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One of the benefits of taking so many pictures of students at work is that there are no secrets in my classroom. ¬†If a parent or an administrator wants to know what is going on, check my Facebook or Instagram feed… or better yet, come visit personally! There is no expectation of privacy in my classroom and that is a very good thing. No student or teacher needs to get so comfortable within their environment that they feel like it’s is a private room. What goes on in V21 DOESN’T stay in V21! Yes, I am a mentor and have lots of confidential conversations with students that I would never share on social media, but the general essence of my classroom isn’t a private or protected environment. And even if I wanted it to be, the reality is that with students and their devices, it wouldn’t be private anyway!

So as the world of technology gets murkier with each passing day, I firmly believe in the value of social media. I love that through the use of Facebook and Instagram the families and friends of my students get to see what they are learning and creating on an almost daily basis. No matter where in the world they live!

Are there problems? Of course there are. And this whole fake Instagram “finsta” stuff¬†has me rattled for sure! But I have to keep asking questions and not letting the problems of social media scare me away from the benefits. As parents and teachers our job is to push, to prod, to teach, to encourage, to correct, to forgive, to inspire and to love. ¬†Modeling appropriate use of social media for my students helps me to do that.

And those are my thoughts on the use of social media for  #EDUBLOGSCLUB PROMPT 19.

Teaching in a Problem/Project Based Learning Classroom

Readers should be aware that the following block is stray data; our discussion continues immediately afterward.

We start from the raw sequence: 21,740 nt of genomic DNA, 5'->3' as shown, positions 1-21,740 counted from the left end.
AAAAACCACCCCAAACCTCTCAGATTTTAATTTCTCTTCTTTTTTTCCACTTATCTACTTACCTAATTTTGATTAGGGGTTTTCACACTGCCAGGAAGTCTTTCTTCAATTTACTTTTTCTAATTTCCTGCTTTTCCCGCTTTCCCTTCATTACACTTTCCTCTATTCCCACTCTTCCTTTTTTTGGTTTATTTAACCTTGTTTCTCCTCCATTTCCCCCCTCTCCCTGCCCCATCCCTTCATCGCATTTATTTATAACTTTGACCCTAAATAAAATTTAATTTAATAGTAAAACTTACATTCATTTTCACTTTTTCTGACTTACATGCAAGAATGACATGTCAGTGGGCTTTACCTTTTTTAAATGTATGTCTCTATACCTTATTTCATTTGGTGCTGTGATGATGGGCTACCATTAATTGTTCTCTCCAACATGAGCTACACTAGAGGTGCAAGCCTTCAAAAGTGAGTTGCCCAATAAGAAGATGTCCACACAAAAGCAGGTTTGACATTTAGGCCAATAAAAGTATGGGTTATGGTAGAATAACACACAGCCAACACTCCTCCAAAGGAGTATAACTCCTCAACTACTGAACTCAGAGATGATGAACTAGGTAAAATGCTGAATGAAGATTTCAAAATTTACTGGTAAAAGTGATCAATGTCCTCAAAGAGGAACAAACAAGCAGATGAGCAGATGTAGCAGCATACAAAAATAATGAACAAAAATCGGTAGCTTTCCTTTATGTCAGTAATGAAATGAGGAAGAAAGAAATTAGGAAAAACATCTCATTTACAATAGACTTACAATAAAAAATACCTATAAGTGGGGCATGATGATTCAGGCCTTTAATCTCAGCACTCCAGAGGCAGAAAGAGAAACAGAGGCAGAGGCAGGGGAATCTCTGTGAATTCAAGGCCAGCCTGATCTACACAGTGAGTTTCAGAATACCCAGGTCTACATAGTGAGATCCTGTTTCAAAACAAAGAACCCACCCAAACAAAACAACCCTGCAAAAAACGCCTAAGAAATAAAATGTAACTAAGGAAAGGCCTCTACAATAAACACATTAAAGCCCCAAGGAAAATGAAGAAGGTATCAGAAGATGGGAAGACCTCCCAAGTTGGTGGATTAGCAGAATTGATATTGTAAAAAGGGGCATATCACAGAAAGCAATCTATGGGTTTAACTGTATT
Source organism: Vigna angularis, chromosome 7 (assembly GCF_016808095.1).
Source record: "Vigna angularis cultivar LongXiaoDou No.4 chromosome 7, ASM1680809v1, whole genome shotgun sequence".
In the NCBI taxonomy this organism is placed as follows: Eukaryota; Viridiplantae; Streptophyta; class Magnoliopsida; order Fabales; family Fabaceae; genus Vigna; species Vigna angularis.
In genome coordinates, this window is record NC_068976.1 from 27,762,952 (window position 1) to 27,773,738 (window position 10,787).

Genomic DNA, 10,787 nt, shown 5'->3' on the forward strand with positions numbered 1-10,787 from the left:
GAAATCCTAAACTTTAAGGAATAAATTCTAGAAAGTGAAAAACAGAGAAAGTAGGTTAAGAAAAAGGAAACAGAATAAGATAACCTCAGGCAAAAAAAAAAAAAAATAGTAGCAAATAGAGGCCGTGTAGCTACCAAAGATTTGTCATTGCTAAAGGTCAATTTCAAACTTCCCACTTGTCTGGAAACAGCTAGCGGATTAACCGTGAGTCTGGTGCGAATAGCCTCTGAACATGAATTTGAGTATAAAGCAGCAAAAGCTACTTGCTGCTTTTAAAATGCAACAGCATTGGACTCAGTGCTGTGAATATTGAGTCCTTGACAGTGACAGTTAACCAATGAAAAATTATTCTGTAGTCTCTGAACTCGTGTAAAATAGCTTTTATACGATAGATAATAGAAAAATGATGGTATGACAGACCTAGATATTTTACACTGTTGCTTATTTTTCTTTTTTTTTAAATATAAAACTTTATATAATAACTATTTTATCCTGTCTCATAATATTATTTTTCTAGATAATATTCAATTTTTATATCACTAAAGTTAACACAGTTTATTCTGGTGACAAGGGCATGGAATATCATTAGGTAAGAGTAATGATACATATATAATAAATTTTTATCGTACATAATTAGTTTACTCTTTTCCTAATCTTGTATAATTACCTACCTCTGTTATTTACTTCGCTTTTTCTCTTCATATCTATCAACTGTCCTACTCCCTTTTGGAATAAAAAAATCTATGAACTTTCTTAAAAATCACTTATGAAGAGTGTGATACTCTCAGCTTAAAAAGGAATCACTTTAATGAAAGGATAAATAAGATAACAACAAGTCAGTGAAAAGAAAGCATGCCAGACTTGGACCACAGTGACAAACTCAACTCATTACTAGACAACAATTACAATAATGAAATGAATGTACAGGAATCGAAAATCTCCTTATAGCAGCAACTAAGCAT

PROJECT BASED INSTRUCTION ‚Äď #EDUBLOGSCLUB PROMPT¬†17

project based

Teaching in a project based learning environment is:

  • exciting
  • fun
  • loud
  • interesting
  • chaotic
  • engaging
  • different everyday

It is not however easy. If a teacher is looking for a simple and quiet environment, a project or problem based classroom is not for him or her…. for that teacher, my suggestion is to stick to the ole’ worksheets and sit back and be bored! A project based classroom is an incredible place to be, but it is work!

Case in point… my classroom. Yes, for the last 9 years I have taught art, but prior to that I taught Economics, Debate, Reading, Creative Writing, Career Investigations, Math, Speech and Theatre and in all of these courses, I used project based instruction. So from a veteran twenty year teacher, I feel like I am a perfect advocate for this type of instruction and learning environment!

So how does project based instruction work? Here is an example..

Over the last few months my art 2 Р4 students have been learning to create logos and to screen print their design on shirts. This project has been a huge undertaking and has lingered on and on!

One of the hardest parts of project/problem based instruction for the teacher is understanding that your schedule, your bundled curriculum, and your lesson plans might just have to be thrown out of the window for the good of the students!

EEK! Yes, I did just say that! But, what I have learned is that while I might have to adjust my plans to make problem based learning work, it is worth it. And, in order to give all of my students time to process and consider the problem or the process, I have students work through the project in stages or increments with breaks for other assignments built-in (this also catches me up on my bundle..) So for example, here is my logo design screen printing project timeline:

Early February: Create a logo for art using a custom graphic and just one color. Students created this by hand and/or digitally. The students that worked quickly set their design aside and moved to a different project. The students that worked slowly were given a couple more class days to work and then had time outside of class to continue working on their own time. Students were told at this point to bring a tshirt and a frame for their screen.